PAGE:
As parents, we often struggle to teach our children the important lessons in life. While it is essential to model those behaviours we’d like our children to learn and embrace, it isn’t always possible in this mixed-up world. We are living in a time when it has become abundantly clear that we have distanced ourselves from the collective whole, the community, in order to define our identities as individuals. Yes, that is important but this way of thinking can quickly set us at odds with the world around us. Perhaps it’s time to look at conservation as an analogy of what life is truly all about.
A Long-Forgotten Idiom – Waste Not, Want Not
The underlying meaning of this long-forgotten idiom is probably something that some parents and teachers should have spent more time teaching. Conservation is the perfect example of what it means to wantonly waste everything at our disposal simply because we can. It becomes a habit to take more than we can ever use instead of buying as needed. A good life lesson would be to teach our children about what is happening to this beautiful planet we are living on. We’ve pillaged many of our natural resources to the point of depletion. Within their lifetime they may see oil wells and rivers go dry because humans took to the point of greed.
The Concept of Taking What You Need
They may see famines of biblical proportions because there isn’t water to sustain crops and they may experience coastal floods and inland droughts. This might be a good time to teach them that there are alternatives to the reckless greed we’ve given rein to in such things as energy. We can teach our children the meaning behind waste not, want not by showing them how easy it is turn the lights off and keep the doors closed when the HVAC is running. By showing them how it is possible to heat water without using fossil fuels with a heat pump like this one, https://www.bpcventilation.com/blog/panasonic-heat-pumps-northern-ireland/, it is possible to show them that they can have what they want and need without being wasteful.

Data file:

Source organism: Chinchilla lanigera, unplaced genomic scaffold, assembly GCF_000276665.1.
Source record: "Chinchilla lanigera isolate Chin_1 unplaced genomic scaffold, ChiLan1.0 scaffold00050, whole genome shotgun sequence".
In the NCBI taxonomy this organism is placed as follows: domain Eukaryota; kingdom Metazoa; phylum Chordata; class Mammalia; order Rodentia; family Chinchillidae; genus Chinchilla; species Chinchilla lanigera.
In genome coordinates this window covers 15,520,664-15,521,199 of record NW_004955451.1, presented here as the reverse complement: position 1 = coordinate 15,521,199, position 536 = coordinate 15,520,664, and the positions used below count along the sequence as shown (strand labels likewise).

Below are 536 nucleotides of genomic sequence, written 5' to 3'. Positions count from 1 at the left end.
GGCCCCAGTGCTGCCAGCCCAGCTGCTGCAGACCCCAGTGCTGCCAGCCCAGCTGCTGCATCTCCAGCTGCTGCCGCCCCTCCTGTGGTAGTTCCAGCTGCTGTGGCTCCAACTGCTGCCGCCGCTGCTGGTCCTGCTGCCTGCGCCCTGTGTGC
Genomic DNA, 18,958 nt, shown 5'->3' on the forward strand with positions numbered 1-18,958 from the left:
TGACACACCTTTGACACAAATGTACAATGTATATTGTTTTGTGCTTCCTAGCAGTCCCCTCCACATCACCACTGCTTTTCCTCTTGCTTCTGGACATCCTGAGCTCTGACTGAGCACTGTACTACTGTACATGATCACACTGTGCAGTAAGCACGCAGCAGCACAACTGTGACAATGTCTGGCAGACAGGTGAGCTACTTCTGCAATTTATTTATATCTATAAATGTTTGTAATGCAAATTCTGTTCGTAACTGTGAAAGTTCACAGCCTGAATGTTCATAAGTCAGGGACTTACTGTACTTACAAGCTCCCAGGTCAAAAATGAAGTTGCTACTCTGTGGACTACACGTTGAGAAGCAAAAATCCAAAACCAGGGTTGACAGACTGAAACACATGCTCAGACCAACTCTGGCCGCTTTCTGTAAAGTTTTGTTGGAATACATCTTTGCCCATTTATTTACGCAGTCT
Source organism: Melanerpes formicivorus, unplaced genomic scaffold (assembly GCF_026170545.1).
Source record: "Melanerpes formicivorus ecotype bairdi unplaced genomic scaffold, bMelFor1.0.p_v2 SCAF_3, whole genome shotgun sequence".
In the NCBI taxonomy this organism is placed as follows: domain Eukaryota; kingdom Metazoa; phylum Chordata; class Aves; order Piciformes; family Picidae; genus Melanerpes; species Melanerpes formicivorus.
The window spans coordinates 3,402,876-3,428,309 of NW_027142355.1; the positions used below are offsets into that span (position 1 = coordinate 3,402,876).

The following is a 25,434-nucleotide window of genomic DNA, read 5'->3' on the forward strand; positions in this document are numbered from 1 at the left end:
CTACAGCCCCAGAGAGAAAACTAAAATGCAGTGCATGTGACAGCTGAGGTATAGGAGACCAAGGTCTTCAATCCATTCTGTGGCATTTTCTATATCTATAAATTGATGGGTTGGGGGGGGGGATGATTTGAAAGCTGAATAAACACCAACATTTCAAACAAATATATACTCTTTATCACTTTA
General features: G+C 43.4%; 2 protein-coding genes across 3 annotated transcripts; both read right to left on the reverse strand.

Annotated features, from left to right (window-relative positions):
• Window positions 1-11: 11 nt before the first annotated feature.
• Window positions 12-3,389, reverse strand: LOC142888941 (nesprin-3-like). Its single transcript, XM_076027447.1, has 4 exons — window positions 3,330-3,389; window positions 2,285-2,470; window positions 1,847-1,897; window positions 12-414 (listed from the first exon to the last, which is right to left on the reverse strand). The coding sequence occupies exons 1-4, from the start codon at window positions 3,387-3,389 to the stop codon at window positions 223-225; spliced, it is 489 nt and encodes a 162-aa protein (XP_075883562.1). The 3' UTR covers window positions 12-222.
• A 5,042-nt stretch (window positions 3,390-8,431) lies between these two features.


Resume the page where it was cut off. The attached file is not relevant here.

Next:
The Importance of Sharing
It is also unrealistic to think there will be times when we won’t have more than what we need. There is nothing inherently wrong with that unless the excess is wasted. This is the point where we show our children the importance of sharing. If we have more than we need, pass some along and even if we don’t have an excess, we can share what we have to make someone else’s life a bit easier.
These are all very important life lessons and they can all be taught with a few simple lessons in conservation. Perhaps if we’d paid attention sooner, we wouldn’t be facing the plight we now are. Having said that, we can always learn from our mistakes so let’s carry that forward to the future.